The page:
Scientists at the University of Missouri-St. Louis used DNA sequences from feather lice to study how island populations of their host, the Galpagos Hawk might have colonized the Galpagos islands, home to the endangered and declining raptor.
The study, recently published online in the journal Molecular Ecology (www.blackwell-synergy.com/doi/abs/10.1111/j.1365-294X.2007.03512.x), focuses on genes from three parasite species restricted to the Galpagos Hawk. The scientists also sequenced the same genes in the hawk to compare levels of genetic variation across these distantly related species. They traced the family tree of each species across the eight-island range, which were each colonized by the hawks and its parasites.
Because the parasites mitochondrial DNA was more variable than the hosts, the parasites family tree revealed how four of the hawks eight populations were related to one another -- the stepping-stone manner in which, over time, the hawks colonized first one island, then another and another, carrying their lice as they went. These relationships were previously obscured due to the hawks low genetic variation.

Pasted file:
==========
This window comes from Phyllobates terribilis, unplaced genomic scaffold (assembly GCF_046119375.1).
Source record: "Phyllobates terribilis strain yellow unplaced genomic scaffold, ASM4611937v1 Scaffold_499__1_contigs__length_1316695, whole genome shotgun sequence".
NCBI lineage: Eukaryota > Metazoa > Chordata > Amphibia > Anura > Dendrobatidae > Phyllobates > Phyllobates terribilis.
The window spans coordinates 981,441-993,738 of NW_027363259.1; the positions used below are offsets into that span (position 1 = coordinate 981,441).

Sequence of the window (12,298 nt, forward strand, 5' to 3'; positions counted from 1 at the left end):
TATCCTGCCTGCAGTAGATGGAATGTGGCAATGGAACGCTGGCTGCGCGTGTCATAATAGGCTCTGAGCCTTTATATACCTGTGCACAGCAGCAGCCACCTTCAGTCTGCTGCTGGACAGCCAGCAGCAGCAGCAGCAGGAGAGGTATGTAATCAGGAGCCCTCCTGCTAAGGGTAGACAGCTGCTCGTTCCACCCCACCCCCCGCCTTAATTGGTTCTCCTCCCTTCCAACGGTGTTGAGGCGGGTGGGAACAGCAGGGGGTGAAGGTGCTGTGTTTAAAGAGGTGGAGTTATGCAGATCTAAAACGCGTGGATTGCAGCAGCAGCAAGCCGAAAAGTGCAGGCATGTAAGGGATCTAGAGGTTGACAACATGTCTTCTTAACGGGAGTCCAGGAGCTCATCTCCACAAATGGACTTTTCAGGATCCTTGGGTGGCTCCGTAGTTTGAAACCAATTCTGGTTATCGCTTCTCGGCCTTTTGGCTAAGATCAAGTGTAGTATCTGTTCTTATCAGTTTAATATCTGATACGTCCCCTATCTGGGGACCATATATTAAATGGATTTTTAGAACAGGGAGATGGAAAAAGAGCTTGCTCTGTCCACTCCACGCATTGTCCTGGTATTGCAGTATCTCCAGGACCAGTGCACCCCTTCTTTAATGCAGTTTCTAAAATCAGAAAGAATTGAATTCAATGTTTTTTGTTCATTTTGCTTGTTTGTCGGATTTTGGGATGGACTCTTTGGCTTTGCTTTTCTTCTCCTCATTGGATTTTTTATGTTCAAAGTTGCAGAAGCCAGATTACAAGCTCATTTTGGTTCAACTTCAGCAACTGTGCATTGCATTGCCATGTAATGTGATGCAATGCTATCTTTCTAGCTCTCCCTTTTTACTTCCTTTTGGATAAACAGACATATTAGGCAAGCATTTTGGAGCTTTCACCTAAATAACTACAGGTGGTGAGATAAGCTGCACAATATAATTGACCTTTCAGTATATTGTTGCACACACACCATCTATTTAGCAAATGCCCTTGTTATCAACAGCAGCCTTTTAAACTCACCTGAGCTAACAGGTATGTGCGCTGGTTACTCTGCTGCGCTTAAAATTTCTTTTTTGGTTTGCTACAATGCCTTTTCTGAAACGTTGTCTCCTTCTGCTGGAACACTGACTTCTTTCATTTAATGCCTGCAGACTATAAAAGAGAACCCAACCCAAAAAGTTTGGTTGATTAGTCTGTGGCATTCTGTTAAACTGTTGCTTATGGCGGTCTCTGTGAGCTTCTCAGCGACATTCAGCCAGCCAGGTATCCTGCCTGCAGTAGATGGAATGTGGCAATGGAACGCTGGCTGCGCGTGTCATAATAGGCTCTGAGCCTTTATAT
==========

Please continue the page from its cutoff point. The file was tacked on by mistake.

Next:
The scientists also suggested that their results demonstrate how symbionts of larger and more charismatic species, like hawk lice, can tell scientists a great deal about the history of life.
The parasites are evolutionary heirlooms that were brought to the islands during the colonization of the hawk, but have continued to evolve along with their hawk hosts, said Noah Whiteman, who conducted this study as part of his dissertation at UMSL and is now a postdoctoral fellow at Harvard University in Cambridge, Mass. We had a great deal of trouble understanding how the island populations of the hawk were related to one another because of low genetic variation in the hawks DNA. The rapidly evolving lice that live their entire li
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